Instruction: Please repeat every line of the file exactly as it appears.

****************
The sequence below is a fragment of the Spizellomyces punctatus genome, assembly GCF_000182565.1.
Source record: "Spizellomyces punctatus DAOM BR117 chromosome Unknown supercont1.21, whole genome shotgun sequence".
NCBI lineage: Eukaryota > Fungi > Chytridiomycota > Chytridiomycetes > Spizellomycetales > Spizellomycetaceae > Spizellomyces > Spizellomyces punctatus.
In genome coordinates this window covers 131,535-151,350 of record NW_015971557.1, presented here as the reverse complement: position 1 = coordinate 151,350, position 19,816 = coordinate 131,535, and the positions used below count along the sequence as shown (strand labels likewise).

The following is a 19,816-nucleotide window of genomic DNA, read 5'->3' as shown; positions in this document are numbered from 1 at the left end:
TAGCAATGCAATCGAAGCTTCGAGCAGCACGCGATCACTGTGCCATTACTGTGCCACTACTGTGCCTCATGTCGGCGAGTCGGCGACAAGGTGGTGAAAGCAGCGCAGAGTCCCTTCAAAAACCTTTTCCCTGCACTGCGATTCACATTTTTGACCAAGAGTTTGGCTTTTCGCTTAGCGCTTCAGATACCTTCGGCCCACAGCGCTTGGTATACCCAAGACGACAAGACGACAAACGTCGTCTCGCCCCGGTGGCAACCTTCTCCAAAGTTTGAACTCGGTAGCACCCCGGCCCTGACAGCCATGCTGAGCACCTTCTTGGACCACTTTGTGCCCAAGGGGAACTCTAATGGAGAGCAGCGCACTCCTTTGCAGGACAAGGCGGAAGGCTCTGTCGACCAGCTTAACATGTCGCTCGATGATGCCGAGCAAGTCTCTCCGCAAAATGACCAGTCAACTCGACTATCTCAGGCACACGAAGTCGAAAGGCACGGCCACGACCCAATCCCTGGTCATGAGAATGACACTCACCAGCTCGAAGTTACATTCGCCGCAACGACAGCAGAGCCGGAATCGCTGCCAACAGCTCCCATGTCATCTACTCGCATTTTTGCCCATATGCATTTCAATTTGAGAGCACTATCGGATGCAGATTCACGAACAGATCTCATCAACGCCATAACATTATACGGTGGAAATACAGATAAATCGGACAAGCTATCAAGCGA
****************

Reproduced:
The sequence below is a fragment of the Spizellomyces punctatus genome, assembly GCF_000182565.1.
Source record: "Spizellomyces punctatus DAOM BR117 chromosome Unknown supercont1.21, whole genome shotgun sequence".
NCBI lineage: Eukaryota > Fungi > Chytridiomycota > Chytridiomycetes > Spizellomycetales > Spizellomycetaceae > Spizellomyces > Spizellomyces punctatus.
In genome coordinates this window covers 131,535-151,350 of record NW_015971557.1, presented here as the reverse complement: position 1 = coordinate 151,350, position 19,816 = coordinate 131,535, and the positions used below count along the sequence as shown (strand labels likewise).

The following is a 19,816-nucleotide window of genomic DNA, read 5'->3' as shown; positions in this document are numbered from 1 at the left end:
TAGCAATGCAATCGAAGCTTCGAGCAGCACGCGATCACTGTGCCATTACTGTGCCACTACTGTGCCTCATGTCGGCGAGTCGGCGACAAGGTGGTGAAAGCAGCGCAGAGTCCCTTCAAAAACCTTTTCCCTGCACTGCGATTCACATTTTTGACCAAGAGTTTGGCTTTTCGCTTAGCGCTTCAGATACCTTCGGCCCACAGCGCTTGGTATACCCAAGACGACAAGACGACAAACGTCGTCTCGCCCCGGTGGCAACCTTCTCCAAAGTTTGAACTCGGTAGCACCCCGGCCCTGACAGCCATGCTGAGCACCTTCTTGGACCACTTTGTGCCCAAGGGGAACTCTAATGGAGAGCAGCGCACTCCTTTGCAGGACAAGGCGGAAGGCTCTGTCGACCAGCTTAACATGTCGCTCGATGATGCCGAGCAAGTCTCTCCGCAAAATGACCAGTCAACTCGACTATCTCAGGCACACGAAGTCGAAAGGCACGGCCACGACCCAATCCCTGGTCATGAGAATGACACTCACCAGCTCGAAGTTACATTCGCCGCAACGACAGCAGAGCCGGAATCGCTGCCAACAGCTCCCATGTCATCTACTCGCATTTTTGCCCATATGCATTTCAATTTGAGAGCACTATCGGATGCAGATTCACGAACAGATCTCATCAACGCCATAACATTATACGGTGGAAATACAGATAAATCGGACAAGCTATCAAGCGA